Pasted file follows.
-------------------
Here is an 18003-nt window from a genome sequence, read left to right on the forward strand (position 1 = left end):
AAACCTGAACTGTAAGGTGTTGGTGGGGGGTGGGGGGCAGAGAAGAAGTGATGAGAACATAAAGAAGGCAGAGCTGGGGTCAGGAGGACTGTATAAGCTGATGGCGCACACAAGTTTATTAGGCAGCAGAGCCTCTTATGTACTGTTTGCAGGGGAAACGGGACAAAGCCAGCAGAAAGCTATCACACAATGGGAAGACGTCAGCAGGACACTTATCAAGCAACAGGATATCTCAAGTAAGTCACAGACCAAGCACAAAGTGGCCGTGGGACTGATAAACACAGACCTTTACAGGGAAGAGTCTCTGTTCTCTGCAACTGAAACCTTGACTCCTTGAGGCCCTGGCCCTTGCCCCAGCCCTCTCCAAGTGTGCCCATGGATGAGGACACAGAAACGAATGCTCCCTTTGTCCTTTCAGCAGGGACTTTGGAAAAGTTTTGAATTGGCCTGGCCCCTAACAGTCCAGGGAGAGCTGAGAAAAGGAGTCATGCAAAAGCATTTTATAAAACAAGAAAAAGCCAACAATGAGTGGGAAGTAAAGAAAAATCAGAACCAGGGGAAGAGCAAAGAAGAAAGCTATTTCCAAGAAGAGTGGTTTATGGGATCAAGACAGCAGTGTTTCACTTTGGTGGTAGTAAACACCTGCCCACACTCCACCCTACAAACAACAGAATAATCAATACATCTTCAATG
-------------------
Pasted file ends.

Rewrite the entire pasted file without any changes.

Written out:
Here is an 18003-nt window from a genome sequence, read left to right on the forward strand (position 1 = left end):
AAACCTGAACTGTAAGGTGTTGGTGGGGGGTGGGGGGCAGAGAAGAAGTGATGAGAACATAAAGAAGGCAGAGCTGGGGTCAGGAGGACTGTATAAGCTGATGGCGCACACAAGTTTATTAGGCAGCAGAGCCTCTTATGTACTGTTTGCAGGGGAAACGGGACAAAGCCAGCAGAAAGCTATCACACAATGGGAAGACGTCAGCAGGACACTTATCAAGCAACAGGATATCTCAAGTAAGTCACAGACCAAGCACAAAGTGGCCGTGGGACTGATAAACACAGACCTTTACAGGGAAGAGTCTCTGTTCTCTGCAACTGAAACCTTGACTCCTTGAGGCCCTGGCCCTTGCCCCAGCCCTCTCCAAGTGTGCCCATGGATGAGGACACAGAAACGAATGCTCCCTTTGTCCTTTCAGCAGGGACTTTGGAAAAGTTTTGAATTGGCCTGGCCCCTAACAGTCCAGGGAGAGCTGAGAAAAGGAGTCATGCAAAAGCATTTTATAAAACAAGAAAAAGCCAACAATGAGTGGGAAGTAAAGAAAAATCAGAACCAGGGGAAGAGCAAAGAAGAAAGCTATTTCCAAGAAGAGTGGTTTATGGGATCAAGACAGCAGTGTTTCACTTTGGTGGTAGTAAACACCTGCCCACACTCCACCCTACAAACAACAGAATAATCAATACATCTTCAATG